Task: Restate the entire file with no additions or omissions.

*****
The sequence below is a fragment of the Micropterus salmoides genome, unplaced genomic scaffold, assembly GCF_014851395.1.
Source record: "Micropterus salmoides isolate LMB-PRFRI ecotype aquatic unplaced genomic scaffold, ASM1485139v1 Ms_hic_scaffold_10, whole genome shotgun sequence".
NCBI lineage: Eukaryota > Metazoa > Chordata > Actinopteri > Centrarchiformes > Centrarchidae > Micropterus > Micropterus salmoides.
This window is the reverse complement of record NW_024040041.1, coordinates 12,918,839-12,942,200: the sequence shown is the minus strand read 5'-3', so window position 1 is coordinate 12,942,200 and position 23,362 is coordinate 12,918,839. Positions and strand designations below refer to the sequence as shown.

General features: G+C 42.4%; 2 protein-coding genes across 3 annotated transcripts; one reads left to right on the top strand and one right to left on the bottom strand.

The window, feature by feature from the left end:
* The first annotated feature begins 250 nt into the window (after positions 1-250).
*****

The sequence below is a fragment of the Micropterus salmoides genome, unplaced genomic scaffold, assembly GCF_014851395.1.
Source record: "Micropterus salmoides isolate LMB-PRFRI ecotype aquatic unplaced genomic scaffold, ASM1485139v1 Ms_hic_scaffold_10, whole genome shotgun sequence".
NCBI lineage: Eukaryota > Metazoa > Chordata > Actinopteri > Centrarchiformes > Centrarchidae > Micropterus > Micropterus salmoides.
This window is the reverse complement of record NW_024040041.1, coordinates 12,918,839-12,942,200: the sequence shown is the minus strand read 5'-3', so window position 1 is coordinate 12,942,200 and position 23,362 is coordinate 12,918,839. Positions and strand designations below refer to the sequence as shown.

General features: G+C 42.4%; 2 protein-coding genes across 3 annotated transcripts; one reads left to right on the top strand and one right to left on the bottom strand.

The window, feature by feature from the left end:
* The first annotated feature begins 250 nt into the window (after positions 1-250).